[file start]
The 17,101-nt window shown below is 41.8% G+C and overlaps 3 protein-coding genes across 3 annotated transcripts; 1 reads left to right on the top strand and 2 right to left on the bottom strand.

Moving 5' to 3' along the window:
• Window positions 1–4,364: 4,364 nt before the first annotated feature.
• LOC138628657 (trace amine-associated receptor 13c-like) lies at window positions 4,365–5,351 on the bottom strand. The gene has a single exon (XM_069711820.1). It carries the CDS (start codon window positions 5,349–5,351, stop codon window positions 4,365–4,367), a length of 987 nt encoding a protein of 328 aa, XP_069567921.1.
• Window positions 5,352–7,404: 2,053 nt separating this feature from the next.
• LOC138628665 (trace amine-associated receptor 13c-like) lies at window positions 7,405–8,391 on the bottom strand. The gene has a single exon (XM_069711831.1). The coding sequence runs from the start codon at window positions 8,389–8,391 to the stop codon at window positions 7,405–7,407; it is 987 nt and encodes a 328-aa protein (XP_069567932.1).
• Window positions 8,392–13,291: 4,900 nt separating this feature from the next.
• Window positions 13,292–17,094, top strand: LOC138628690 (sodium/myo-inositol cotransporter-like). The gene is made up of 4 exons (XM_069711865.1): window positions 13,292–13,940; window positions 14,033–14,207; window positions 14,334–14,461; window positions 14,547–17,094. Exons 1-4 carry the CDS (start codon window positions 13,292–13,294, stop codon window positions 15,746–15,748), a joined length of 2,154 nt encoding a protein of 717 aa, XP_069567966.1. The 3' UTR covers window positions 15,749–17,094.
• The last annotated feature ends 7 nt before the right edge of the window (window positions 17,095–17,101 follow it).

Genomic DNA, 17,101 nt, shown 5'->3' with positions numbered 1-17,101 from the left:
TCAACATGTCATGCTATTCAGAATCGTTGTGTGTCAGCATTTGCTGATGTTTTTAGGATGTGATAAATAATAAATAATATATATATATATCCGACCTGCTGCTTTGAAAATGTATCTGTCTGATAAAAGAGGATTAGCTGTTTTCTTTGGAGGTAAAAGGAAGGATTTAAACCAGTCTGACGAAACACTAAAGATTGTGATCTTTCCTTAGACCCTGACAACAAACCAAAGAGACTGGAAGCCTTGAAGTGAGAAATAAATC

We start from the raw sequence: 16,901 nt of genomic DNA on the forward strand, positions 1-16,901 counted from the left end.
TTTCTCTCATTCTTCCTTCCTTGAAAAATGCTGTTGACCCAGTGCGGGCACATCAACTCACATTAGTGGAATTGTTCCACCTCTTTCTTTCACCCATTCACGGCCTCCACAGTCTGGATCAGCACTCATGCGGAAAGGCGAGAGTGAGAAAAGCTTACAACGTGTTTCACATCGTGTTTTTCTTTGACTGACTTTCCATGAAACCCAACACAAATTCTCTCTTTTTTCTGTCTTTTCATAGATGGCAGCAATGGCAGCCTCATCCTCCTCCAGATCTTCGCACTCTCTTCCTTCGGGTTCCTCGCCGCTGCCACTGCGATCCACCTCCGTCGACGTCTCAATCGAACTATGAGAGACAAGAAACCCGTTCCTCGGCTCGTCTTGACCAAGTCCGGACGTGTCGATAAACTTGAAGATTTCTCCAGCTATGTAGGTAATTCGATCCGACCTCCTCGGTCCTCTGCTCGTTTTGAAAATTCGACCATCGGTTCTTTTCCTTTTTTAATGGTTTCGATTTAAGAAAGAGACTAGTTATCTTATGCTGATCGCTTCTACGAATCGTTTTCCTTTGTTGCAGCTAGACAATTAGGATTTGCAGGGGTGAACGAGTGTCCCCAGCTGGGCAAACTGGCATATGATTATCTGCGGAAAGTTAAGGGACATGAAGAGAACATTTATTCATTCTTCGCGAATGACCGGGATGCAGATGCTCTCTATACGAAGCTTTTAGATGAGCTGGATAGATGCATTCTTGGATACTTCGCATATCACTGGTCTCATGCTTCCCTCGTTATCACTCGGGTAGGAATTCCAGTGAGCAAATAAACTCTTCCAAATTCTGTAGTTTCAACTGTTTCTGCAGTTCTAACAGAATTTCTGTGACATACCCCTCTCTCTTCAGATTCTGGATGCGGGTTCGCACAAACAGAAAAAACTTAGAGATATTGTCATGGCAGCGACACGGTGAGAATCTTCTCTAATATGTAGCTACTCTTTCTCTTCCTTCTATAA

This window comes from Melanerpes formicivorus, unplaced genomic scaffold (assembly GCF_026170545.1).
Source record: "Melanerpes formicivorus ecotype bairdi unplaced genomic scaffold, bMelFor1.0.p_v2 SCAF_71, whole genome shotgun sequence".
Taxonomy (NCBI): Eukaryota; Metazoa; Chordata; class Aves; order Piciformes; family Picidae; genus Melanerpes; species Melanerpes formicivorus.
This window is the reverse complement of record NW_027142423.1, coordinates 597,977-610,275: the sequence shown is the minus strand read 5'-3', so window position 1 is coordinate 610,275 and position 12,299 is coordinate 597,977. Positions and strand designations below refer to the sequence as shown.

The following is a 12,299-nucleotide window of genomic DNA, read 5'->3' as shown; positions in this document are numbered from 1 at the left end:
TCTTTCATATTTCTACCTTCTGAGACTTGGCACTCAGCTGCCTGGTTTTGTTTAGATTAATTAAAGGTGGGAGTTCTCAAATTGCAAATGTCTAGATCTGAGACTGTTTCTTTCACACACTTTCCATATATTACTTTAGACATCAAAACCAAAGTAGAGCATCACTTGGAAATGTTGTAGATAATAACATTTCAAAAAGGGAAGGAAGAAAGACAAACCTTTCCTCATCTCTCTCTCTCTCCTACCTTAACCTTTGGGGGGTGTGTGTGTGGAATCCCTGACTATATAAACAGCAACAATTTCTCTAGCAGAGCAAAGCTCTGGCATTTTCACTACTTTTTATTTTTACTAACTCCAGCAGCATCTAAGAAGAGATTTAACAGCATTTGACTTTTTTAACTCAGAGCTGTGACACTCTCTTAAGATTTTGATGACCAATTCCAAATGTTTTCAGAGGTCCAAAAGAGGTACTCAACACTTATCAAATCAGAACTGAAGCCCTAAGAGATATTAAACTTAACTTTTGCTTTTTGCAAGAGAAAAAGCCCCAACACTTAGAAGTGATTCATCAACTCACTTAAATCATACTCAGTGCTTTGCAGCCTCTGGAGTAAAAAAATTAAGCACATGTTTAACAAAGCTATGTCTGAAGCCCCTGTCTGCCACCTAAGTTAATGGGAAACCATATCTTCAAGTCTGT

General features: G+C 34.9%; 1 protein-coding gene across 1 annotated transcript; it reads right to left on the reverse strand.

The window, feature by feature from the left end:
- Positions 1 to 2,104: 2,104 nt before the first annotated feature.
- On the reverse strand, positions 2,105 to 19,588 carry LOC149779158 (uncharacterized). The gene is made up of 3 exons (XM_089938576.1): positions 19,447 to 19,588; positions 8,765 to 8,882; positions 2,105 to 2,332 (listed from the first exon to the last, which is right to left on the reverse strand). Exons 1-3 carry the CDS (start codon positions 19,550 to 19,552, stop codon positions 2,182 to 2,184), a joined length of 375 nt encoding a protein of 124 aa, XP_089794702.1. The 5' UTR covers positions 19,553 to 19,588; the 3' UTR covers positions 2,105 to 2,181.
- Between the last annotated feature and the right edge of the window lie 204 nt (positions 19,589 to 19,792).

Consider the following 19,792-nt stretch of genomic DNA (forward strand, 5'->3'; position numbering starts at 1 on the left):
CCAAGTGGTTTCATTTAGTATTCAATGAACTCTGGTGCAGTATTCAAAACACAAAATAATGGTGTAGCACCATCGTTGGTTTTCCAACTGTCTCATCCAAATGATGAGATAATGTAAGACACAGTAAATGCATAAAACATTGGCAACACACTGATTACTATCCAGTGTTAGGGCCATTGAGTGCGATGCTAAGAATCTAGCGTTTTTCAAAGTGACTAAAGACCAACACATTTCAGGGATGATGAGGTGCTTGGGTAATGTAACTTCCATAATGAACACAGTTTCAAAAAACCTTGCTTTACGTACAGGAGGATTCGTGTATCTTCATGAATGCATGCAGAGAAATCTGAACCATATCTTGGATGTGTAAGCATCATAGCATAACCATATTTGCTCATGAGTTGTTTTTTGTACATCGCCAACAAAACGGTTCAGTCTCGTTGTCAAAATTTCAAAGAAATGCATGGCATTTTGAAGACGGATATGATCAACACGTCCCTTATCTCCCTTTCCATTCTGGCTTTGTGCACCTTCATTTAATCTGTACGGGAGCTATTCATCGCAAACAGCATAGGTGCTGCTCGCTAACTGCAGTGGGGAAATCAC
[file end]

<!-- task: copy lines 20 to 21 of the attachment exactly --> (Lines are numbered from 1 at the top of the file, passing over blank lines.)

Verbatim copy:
General features: G+C 34.9%; 1 protein-coding gene across 1 annotated transcript; it reads right to left on the reverse strand.

The window, feature by feature from the left end: